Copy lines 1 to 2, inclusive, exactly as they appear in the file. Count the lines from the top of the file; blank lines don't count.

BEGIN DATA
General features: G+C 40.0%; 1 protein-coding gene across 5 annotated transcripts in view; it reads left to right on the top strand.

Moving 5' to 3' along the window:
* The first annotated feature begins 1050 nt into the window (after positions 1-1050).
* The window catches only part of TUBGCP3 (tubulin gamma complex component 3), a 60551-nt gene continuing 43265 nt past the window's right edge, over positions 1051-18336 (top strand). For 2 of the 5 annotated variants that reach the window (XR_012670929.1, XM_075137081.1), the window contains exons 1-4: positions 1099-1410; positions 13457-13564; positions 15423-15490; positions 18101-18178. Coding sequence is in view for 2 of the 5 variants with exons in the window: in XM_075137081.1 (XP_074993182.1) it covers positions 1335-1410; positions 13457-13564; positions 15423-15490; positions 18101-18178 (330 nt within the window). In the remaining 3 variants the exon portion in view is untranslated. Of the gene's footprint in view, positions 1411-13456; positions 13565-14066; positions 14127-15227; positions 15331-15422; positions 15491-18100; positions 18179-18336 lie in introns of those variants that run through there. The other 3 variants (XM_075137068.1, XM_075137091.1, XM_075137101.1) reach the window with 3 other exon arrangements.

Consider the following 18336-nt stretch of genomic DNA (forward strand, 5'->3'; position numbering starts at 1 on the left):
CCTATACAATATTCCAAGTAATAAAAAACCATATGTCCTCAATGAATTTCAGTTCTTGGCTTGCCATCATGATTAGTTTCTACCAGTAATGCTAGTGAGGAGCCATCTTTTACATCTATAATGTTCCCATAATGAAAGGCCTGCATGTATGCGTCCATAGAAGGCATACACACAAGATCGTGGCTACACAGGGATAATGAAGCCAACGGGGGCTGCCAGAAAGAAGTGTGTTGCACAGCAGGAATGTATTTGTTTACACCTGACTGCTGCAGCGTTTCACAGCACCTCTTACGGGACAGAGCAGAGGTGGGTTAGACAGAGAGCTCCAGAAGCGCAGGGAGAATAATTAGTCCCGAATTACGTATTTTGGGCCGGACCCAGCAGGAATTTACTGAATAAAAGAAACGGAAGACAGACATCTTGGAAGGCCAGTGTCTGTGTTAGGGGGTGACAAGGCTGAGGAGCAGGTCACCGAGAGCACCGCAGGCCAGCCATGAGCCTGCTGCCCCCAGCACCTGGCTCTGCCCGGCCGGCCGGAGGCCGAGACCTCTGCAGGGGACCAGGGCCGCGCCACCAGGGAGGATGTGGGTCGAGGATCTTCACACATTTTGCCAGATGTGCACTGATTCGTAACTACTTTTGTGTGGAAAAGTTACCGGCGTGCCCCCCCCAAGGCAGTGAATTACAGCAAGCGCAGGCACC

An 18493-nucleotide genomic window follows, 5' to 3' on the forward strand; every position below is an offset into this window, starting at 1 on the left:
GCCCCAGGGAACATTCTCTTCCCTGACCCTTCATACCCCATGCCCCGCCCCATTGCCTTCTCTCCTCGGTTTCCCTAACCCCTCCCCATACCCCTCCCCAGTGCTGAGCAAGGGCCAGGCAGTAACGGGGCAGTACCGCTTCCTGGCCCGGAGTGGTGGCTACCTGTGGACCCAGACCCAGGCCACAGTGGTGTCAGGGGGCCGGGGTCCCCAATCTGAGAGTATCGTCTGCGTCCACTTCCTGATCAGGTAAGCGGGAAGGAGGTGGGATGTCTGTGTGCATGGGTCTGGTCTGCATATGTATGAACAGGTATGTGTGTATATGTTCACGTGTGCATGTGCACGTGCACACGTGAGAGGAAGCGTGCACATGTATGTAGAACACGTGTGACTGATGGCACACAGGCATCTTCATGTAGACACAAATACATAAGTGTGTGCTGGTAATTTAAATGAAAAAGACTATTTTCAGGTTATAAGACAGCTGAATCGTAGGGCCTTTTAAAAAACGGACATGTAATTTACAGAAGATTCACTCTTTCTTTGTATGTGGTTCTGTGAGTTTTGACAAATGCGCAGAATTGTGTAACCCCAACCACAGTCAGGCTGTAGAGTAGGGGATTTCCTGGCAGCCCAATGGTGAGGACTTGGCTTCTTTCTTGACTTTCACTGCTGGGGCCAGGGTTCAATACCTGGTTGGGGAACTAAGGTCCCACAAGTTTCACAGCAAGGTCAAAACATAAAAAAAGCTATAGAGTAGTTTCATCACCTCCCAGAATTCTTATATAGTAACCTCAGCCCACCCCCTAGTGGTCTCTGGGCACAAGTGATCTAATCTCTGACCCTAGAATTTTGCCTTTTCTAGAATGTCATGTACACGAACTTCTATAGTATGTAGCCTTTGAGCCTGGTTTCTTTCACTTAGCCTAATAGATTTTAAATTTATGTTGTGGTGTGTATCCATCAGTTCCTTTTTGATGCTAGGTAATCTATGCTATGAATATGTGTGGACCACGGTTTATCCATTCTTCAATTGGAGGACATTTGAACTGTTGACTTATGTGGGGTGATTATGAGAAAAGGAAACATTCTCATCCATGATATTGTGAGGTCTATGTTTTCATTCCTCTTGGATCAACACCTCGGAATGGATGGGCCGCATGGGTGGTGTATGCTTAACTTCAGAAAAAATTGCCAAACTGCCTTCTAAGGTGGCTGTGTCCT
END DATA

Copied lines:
General features: G+C 40.0%; 1 protein-coding gene across 5 annotated transcripts in view; it reads left to right on the top strand.

Moving 5' to 3' along the window: